Growing up, There were very few positive influences to look up to which is why it was important for me to start The EveryMAN Project to be the change that I wanted to see and create the representation that I never had a child.


Creative Direction + Photographer Tarik Carroll

Model + Styling Soouizz



What helps you to feel comfortable in your skin?


Daily Affirmations, Meditation, and really surrounding myself with a loving tribe that loves me for who I am and encourages me to be my best and most authentic self.



When you find yourself critiquing your body in front of the mirror, what positive words of affirmation do you tell yourself?


My body is strong, I am enough as I am, I deserve to be loved, I deserve to love myself, and I release the need to judge myself negatively.


Creative Direction + Photographer Tarik Carroll

Model Laquan Pegues



What do you appreciate about your body, unrelated to appearance?


I appreciate how resilient my body is. Likely if you are reading this, your body has survived a 3-year global pandemic & which is something to be thankful for.



What does a positive body image mean to you?


Having a positive body image starts from within. It starts with self-love and learning to love those parts of yourself that you tend to hide from the world.



Creative Direction + Photographer Tarik Carroll + Monet Maxwell

Styling Monet Maxwell

Model Yaya Sinai

MUA Ashley Ibon Rosario

Hair Crowned By Liv

Photo Assistant Ryan C. Hamilton



For the critics of the body positive moment, what message do you want to send them?


I really have nothing to say to my critics other I want them to know that the call is coming from inside the house. We all really need to do the research & internal work because honestly, there will continue to be more societal consequences if we don't. The reality is that we live in a very panoptic society and we all continue to surveil each other when it comes to our bodies and gender expression. Over the years I've had a myriad of responses to my work with The EveryMAN Project from conservatives and the manosphere contingent who tend to lack the logic to have a cogent conversation about the harmful effects of hegemony and hegemonic masculinity which all ties back to whiteness. The overall structures of hegemony need to be addressed in order for us to move forward as a society and truly cause a shift in consciousness.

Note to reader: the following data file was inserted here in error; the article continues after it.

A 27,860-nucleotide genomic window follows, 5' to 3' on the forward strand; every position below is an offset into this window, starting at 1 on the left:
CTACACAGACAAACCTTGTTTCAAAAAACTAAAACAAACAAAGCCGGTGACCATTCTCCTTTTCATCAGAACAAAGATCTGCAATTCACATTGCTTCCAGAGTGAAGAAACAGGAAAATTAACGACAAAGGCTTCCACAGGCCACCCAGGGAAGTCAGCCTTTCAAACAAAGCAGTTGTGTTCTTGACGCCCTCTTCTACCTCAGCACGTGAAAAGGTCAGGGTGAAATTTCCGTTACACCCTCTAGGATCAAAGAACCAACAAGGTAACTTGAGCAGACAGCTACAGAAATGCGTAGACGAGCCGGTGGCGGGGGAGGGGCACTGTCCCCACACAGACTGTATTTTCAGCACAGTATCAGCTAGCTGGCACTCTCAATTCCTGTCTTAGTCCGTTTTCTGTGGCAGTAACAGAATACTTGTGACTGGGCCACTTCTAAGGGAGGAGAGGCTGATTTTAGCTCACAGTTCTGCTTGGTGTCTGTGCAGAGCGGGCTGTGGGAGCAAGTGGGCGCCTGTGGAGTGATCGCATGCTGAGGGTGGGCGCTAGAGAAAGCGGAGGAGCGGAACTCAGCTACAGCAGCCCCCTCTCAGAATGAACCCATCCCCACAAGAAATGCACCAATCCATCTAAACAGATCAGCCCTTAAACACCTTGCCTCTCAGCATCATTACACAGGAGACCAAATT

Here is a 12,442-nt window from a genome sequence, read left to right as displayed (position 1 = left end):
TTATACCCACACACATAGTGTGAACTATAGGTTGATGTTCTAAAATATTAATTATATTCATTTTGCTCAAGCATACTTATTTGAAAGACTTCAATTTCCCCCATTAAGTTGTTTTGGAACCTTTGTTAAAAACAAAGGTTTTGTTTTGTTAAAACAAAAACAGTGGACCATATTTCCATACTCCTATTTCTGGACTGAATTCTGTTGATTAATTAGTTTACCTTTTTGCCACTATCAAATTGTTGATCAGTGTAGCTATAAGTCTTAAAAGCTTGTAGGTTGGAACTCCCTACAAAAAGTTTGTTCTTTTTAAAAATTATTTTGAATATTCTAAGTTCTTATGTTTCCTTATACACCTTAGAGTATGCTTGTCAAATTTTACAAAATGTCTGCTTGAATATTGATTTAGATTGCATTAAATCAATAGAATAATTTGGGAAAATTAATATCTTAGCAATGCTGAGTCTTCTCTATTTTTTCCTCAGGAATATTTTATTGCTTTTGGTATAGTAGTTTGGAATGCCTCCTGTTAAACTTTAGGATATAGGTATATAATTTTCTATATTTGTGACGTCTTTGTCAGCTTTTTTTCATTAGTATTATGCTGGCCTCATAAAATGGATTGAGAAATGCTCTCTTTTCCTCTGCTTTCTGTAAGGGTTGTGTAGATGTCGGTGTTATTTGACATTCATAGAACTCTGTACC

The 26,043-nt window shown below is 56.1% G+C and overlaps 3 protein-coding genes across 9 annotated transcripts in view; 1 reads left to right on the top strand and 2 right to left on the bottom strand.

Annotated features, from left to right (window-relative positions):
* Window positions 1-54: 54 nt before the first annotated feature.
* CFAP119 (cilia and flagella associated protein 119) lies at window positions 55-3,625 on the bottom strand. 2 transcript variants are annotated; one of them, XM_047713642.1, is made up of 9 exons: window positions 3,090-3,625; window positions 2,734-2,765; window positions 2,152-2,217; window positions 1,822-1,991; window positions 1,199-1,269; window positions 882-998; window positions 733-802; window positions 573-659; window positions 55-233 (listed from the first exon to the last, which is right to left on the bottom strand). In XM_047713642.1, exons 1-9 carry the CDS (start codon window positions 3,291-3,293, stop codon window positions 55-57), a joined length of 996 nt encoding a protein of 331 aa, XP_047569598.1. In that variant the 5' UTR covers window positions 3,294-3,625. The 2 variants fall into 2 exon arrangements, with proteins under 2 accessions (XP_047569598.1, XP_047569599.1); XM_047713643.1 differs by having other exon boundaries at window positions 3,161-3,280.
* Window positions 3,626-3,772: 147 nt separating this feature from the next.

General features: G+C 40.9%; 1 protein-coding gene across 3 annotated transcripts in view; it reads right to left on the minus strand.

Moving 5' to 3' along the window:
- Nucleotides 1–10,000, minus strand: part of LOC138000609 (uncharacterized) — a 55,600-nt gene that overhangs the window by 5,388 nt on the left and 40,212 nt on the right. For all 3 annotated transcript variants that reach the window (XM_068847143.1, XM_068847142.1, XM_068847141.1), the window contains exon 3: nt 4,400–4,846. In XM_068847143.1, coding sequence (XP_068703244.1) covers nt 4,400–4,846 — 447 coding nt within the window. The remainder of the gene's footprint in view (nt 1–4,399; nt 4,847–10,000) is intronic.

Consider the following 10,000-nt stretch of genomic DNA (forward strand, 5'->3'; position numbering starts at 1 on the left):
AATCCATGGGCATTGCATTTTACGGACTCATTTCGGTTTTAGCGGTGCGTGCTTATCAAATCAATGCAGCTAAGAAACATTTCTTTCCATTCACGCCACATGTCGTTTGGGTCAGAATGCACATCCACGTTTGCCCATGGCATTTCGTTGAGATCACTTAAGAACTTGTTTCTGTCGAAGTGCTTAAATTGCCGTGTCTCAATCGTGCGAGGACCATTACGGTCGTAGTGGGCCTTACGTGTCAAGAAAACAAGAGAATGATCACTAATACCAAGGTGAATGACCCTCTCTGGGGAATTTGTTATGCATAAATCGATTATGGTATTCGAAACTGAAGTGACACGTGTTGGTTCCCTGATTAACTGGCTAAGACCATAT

What advice would you give someone struggling to love their body?


Be patient with yourself. One of the first things I would say is to really check your environment and make sure that you are surrounded by a tribe of loving individuals that encourage you to be your most authentic self. Sometimes we can be surrounded by people who don't have our best intentions at heart and that can definitely alter our perception of self, community is KEY. Affirmations help accompanied with actions of self-love. Positive self-talk is your best friend as well




Model Laquan Pegues + Yaya Sinai

Photographer Tarik Carroll

Creative Direction + Styling Joshua Althina